Review written June 29, 2022, from a library eaudiobook
Starred Review

I read and loved Emily X. R. Pan’s debut novel, The Astonishing Color of After, during my Newbery committee year, so I made sure to get my hands on this book.

This book is more lyrical writing and magical realism as Chinese mythology collides with the modern world.

The book follows two Taiwanese teenagers who were born on the same day. They both have strange magical things about them. Hunter Yee never misses a shot — whether with a bow and arrow or balled-up paper into a trash can. Luna Chang is followed around by magical fireflies that show her what to do. And when they come together – their kisses leave soft blue marks on each other’s skin.

But like Romeo and Juliet before them, their families hate each other. And Hunter’s family is living in hiding after his father stole an ancient Chinese artifact. A powerful mob boss is looking for them, and their protection is somehow wearing off.

And before the story of the teens, we hear a tale of something that happened in the sky long ago, and then in China.

Against that backdrop, Hunter and Luna’s romance blossoms. They’re drawn to each other, despite their parents. And intrigued by the magic they each contain. Hmm. My summary doesn’t convey the atmospheric resonance of this book. It was a magical listening experience.

While I was listening, it bothered me a little that, while Luna talks with girlfriends a little at the beginning, they seem to disappear as her romance with Hunter blossoms. They kiss while riding the school bus and no one notices or comments. The world seems to become just them. When they find a private place and have sex (off-stage), nobody else suspects or is at all interested in their all-absorbing relationship — and that made me wonder a bit.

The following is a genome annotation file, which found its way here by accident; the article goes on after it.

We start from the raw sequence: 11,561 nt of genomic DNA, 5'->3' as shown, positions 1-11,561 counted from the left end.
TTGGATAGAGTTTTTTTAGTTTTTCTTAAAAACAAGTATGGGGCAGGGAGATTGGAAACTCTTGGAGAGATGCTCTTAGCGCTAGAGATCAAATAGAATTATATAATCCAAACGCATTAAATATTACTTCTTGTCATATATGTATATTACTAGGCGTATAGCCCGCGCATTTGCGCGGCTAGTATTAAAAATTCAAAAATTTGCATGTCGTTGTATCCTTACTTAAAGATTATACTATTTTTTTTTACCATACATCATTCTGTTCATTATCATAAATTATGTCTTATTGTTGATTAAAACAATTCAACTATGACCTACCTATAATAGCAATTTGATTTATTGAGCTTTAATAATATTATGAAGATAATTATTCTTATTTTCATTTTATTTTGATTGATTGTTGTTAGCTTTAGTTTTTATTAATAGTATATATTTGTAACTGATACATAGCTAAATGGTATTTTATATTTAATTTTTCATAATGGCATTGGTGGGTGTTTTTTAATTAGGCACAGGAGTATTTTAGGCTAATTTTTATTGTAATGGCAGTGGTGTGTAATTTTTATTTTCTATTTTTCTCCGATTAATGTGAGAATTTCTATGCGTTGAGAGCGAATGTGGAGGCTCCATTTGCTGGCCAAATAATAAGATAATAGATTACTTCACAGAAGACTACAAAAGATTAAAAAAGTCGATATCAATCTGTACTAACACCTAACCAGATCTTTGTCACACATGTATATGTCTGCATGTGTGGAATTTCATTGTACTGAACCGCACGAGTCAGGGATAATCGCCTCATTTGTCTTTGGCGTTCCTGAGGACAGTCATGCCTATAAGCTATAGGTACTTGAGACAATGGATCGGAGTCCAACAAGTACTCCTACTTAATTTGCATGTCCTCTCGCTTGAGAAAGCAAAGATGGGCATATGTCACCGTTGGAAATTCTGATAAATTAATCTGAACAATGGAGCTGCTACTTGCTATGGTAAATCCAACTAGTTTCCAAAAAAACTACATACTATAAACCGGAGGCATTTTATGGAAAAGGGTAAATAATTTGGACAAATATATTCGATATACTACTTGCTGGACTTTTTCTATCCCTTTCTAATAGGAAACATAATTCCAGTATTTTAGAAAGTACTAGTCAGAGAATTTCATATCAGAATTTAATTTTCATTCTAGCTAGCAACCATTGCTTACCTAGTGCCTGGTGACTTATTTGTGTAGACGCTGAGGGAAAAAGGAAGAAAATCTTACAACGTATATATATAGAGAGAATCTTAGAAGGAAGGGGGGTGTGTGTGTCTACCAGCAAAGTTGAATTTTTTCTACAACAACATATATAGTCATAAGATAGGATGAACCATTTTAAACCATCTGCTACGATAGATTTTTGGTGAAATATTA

But given how the story turned out — my quibbles seemed less important. This book is transcendent and beautiful. I shouldn’t have been surprised by the ending, since it was foreshadowed nicely — but I was indeed amazed by how beautifully Emily X. R. Pan pulled it off.

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Review of The City Beautiful, by Aden Polydoros

The City Beautiful

by Aden Polydoros

Inkyard Press, 2021. 462 pages.
Review written February 1, 2022, from a library book
Starred Review
2022 Sidney Taylor Award Winner, Young Adults
2021 Cybils Finalist, Young Adult Speculative Fiction